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Democracy in Crisis: how many autocrats, strongmen and dictators in 2028?

Democracy seems to be facing one of its most serious crisis in decades as its basic tenets—including guarantees of free and fair elections, the rights of minorities, freedom of the press, and the rule of law— have come under attack around the world.

According to a 2018 report by Freedom House, an NGO, political rights and civil liberties around the world have deteriorated to their lowest point in more than a decade in 2017, extending a period characterised by emboldened autocrats, beleaguered democracies, and the United States’ withdrawal from its leadership role in the global struggle for human freedom.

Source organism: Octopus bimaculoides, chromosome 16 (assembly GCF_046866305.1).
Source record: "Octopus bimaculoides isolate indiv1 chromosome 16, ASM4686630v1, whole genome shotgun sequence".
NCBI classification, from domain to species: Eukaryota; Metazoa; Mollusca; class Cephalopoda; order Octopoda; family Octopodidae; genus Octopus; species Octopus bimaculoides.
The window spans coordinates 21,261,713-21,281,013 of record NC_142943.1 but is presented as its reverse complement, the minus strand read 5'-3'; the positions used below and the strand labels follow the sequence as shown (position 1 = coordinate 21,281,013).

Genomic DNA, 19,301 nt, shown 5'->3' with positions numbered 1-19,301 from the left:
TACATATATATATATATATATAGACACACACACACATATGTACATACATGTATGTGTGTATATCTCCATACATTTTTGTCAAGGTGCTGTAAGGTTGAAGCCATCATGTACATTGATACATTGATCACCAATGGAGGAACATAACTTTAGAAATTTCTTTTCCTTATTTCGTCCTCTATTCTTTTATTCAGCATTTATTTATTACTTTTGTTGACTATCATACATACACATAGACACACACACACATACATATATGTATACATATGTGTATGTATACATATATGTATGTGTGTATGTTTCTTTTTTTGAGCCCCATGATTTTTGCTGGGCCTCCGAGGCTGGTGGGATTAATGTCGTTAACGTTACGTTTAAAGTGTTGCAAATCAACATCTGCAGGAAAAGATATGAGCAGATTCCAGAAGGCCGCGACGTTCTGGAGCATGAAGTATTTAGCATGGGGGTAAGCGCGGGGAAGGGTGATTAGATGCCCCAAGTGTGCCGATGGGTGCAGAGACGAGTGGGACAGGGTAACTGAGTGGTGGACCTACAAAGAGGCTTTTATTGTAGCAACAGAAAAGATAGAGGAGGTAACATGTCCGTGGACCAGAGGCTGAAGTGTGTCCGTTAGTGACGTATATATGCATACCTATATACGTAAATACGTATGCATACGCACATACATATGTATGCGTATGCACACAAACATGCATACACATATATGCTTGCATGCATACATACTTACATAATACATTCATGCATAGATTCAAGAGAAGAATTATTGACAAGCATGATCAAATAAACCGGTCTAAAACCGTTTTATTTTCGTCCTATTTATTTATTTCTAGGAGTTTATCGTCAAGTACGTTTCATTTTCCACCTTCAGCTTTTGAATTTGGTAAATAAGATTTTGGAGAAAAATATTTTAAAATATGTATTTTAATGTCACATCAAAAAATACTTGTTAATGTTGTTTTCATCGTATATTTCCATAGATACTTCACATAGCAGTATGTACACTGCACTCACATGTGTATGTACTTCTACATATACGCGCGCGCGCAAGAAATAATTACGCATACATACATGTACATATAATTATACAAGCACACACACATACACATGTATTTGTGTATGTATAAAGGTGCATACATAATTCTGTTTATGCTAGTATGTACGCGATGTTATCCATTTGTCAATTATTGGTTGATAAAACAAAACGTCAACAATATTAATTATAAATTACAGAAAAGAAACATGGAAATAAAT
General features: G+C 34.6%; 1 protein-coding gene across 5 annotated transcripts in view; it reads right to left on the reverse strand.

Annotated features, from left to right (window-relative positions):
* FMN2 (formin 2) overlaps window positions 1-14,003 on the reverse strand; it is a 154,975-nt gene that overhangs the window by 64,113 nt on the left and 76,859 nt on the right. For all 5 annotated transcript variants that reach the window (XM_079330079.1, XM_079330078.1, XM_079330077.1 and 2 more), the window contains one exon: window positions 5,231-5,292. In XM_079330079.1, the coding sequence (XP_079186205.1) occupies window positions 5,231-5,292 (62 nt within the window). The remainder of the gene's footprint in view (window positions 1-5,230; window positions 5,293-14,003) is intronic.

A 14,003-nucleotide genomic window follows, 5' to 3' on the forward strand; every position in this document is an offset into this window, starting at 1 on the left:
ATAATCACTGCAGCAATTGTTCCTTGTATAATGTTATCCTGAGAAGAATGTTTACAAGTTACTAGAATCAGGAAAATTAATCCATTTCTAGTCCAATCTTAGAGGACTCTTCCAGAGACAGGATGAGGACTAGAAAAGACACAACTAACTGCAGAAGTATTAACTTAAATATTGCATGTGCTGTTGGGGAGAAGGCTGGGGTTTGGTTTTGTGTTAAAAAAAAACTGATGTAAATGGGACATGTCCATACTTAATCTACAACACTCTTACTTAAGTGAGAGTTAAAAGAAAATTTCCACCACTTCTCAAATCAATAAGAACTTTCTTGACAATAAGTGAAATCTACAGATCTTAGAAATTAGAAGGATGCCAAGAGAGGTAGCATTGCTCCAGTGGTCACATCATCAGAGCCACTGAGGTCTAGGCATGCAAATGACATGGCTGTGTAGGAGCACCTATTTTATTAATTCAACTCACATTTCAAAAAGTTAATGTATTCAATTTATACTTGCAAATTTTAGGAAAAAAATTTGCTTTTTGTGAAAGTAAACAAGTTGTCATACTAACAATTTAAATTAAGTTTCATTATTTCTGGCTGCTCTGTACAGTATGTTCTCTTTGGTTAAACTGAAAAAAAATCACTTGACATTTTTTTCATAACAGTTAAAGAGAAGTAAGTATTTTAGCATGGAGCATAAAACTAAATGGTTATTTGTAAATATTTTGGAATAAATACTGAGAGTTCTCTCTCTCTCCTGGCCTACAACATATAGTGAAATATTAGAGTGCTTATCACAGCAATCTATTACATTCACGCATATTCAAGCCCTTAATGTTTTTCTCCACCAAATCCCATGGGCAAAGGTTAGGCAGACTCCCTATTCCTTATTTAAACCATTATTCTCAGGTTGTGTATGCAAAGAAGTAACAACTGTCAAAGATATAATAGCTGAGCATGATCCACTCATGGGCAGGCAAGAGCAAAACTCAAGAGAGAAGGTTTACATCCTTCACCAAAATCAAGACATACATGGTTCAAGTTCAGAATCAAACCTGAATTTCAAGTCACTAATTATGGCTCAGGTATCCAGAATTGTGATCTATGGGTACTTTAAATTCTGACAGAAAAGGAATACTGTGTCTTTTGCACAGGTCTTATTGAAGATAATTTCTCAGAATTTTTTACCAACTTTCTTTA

In 2017, a reported 71 countries suffered net declines in political rights and civil liberties, with only 35 registering gains. This marked the 12th consecutive year of decline in global freedom. Over the period since the 12-year global slide began in 2006, 113 countries have seen a net decline, and only 62 have experienced a net improvement.

Countries with a Freedom Rating, an index of the quality of civil liberties and political rights, of 5.5 or more are designated as ‘Not Free’. Currently, 49 countries are designated as ‘Not Free.

How many countries will be designated as 'Not Free' in 2028, according to Freedom House?

This number is expected be published in Freedom House's 2029 annual Freedom in the World report. The question resolves ambiguously if their reports are discontinued.

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